At the helm, I always run my laptop with a USB GPS and also have a handheld battery powered GPS ready to be turned on, just in case.
  12. PropBet

    PropBet Senior Member

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    An ideal scenario would be a dedicated ship nav. computer with mirrored or redundant drives, attached to a 30 minute UPS should you lose power. Fail over to that would be a laptop with your ENC's and a GPS connected to give you a bare minimum. Radar would be helpful to the laptop, but not required as a backup.

    And if you're really in the thick of it, there are and always should be paper charts.

    Our Captain has always make it his standard practice to bring up the ENC, as well pull the respective paper chart and have it on the table for the particular local we are in.
  13. K1W1

    K1W1 Senior Member

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    Hi,

    Regs call for one ECDIS to be fed by Emergency Genset,or Batteries if no Genset this also applies to Radar and some other NAV Equipment.

    Signal Horn also has to have two sources of power or two units on bigger boats.
  14. PropBet

    PropBet Senior Member

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    Yes, having them on back up power, but not necessarily plumbed to one another. (i.e.; in the case of the laptop)

    Thanks for the clarification.
  15. motorbåd

    motorbåd New Member

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    Hi all
    I have just read this entire thread and would like to make a comment. I think we should realize that GPS and chartplotters are two different things. GPS is a positioning system that will supply your current pos. to either a paperchart or a chartplotting system. If GPS fails you will still be able to access all the charts and plotting features in your electronic plotting system. Thus I find it not correct to equal no GPS pos. to use of papercharts only.
    I have no doubt that in the future paper will be phased out, with installation of proper ECDIS systems.
    Regarding the electronic charts compared to paper ones, it so that at least in Scandinavia, all the paper charts are developed from the electronic database. The ENC´s are now the originals and the paper ones the copies.
    This is also the reason for my own use of the original ECDIS approved ENC´s and not the commersially copied versions like C-map or Navionics.

    Kind regards Michael
  16. AMG

    AMG YF Moderator

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    This is not really the case in Sweden. The electronic charts are developed from the old paper charts. But the electronic charts are updated more often. When new paper charts are printed they are getting the updated information from the digital charts, but both are still based on the same old charts with many flaws. This will of course be better over the years, but it is a slow process and we should not trust electronic charts as 100 percent correct.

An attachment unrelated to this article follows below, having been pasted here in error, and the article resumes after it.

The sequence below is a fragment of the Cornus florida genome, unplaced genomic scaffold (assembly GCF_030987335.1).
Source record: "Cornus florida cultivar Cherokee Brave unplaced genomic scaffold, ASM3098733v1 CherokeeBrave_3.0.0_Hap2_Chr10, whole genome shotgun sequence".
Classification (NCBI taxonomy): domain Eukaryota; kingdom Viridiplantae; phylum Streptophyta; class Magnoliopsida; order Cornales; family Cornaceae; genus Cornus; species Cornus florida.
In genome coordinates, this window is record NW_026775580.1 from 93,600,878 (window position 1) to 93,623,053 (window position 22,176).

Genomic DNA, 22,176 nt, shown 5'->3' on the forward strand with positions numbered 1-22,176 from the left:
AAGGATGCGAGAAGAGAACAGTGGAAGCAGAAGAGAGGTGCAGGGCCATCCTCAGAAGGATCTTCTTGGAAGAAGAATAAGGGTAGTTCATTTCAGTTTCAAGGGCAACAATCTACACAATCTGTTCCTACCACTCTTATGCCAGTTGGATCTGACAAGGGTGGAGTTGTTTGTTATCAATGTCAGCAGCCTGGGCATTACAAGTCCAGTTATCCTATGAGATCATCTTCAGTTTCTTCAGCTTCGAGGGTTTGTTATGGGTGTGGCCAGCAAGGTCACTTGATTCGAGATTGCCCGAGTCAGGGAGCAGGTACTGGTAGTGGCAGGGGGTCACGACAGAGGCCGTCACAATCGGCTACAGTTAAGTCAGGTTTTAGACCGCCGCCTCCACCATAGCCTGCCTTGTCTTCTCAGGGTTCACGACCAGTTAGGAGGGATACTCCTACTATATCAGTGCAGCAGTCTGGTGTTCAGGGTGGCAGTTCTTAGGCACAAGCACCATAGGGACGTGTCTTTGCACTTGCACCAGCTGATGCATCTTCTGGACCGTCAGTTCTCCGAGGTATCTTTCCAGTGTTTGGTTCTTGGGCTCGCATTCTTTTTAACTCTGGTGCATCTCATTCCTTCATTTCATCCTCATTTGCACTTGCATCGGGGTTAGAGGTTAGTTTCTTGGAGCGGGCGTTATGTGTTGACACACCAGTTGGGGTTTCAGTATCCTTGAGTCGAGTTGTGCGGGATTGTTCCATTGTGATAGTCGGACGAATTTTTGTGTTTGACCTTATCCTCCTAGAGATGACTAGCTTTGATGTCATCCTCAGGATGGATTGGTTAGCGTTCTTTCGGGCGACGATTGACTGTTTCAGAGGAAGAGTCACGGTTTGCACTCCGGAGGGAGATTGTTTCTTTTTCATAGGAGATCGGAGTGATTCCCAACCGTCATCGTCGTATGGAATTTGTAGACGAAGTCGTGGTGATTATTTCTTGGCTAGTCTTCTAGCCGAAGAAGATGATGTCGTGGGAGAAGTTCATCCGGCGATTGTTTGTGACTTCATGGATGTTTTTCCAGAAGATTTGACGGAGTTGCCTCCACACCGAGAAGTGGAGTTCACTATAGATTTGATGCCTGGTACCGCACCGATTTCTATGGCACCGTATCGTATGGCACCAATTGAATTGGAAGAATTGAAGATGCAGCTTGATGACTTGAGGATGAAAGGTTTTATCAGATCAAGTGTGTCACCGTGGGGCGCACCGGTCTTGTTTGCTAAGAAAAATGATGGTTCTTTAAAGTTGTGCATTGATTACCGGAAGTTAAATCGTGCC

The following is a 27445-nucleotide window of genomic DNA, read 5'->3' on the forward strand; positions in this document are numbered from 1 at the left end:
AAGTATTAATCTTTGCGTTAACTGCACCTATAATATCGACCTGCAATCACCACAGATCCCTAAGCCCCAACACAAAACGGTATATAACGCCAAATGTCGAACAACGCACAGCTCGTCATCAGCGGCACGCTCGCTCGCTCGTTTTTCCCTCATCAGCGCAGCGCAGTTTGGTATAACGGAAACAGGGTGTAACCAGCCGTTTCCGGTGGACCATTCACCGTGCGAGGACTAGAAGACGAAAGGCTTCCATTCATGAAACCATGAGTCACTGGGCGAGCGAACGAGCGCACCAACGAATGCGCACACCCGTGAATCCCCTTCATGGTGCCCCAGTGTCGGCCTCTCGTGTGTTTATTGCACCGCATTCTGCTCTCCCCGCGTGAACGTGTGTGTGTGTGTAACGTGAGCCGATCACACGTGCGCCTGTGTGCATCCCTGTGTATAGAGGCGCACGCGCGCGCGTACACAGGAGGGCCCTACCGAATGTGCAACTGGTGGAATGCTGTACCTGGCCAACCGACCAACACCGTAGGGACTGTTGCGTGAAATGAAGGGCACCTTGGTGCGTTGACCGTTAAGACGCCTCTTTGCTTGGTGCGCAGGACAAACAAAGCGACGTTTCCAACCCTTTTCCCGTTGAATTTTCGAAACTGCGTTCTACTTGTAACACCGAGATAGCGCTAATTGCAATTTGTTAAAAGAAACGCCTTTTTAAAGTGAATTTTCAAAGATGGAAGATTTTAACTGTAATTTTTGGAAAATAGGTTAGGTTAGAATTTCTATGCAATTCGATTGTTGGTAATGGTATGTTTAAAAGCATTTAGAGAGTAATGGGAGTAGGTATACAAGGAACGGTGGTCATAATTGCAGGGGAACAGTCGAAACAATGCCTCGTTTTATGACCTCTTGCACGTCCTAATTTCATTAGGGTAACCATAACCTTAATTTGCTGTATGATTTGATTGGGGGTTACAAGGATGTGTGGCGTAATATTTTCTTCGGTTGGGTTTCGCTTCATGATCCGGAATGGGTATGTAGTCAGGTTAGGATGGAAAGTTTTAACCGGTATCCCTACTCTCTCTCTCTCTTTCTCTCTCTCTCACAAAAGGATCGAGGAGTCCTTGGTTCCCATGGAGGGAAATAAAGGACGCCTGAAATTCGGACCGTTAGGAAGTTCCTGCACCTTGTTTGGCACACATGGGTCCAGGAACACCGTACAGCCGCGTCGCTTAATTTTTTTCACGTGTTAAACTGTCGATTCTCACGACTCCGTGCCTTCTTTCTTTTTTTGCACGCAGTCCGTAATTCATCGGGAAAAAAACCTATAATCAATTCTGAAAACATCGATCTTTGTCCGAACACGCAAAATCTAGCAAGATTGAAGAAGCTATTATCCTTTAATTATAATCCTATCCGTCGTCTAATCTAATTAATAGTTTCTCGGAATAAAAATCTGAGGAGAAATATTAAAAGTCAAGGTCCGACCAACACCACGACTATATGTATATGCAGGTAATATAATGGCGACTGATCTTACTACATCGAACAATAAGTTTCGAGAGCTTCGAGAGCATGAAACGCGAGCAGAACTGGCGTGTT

17. NYCAP123

    NYCAP123 Senior Member

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    Welcome to YF Michael. I would think you'd be hard pressed to find anyone in these forums that doesn't know that GPS & Chartplotters are two different things. It just gets so darn tiring to keep saying "GPS/Chartplotter". You never know though. It may just be us old guys who had early GPS and later saw Chartplotters come about. We tend to forget about the new boaters who look at these forums for education and don't know even the basics. Thanks for contributing.
  18. AMG

    AMG YF Moderator

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    You are right NYCAP, if you were used to the Loran C, the Decca and the old satnavs like Furuno FSN70 without maps, you think of it differently. The new boaters sometimes think a GPS-plotter replaces a radar and just stare at the screen...
  19. NYCAP123

    NYCAP123 Senior Member

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    "Sometimes"?:rolleyes: I'd dare say that 80% of boaters with less than 5 years experience don't use their plotters except to watch the icon move magically across the "map", and for that they'll buy the most expensive unit they can find (for bragging rights).
  20. walkinginshadow

    walkinginshadow Member

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    Here in Sweden the waterways that have heavy traffic on is mapped digital to digital.
    There is an ongoing project to remap the coastal zones.

    And map is only a suggestion what will show up next corner......
    Best machine to solve the path is the head and use it.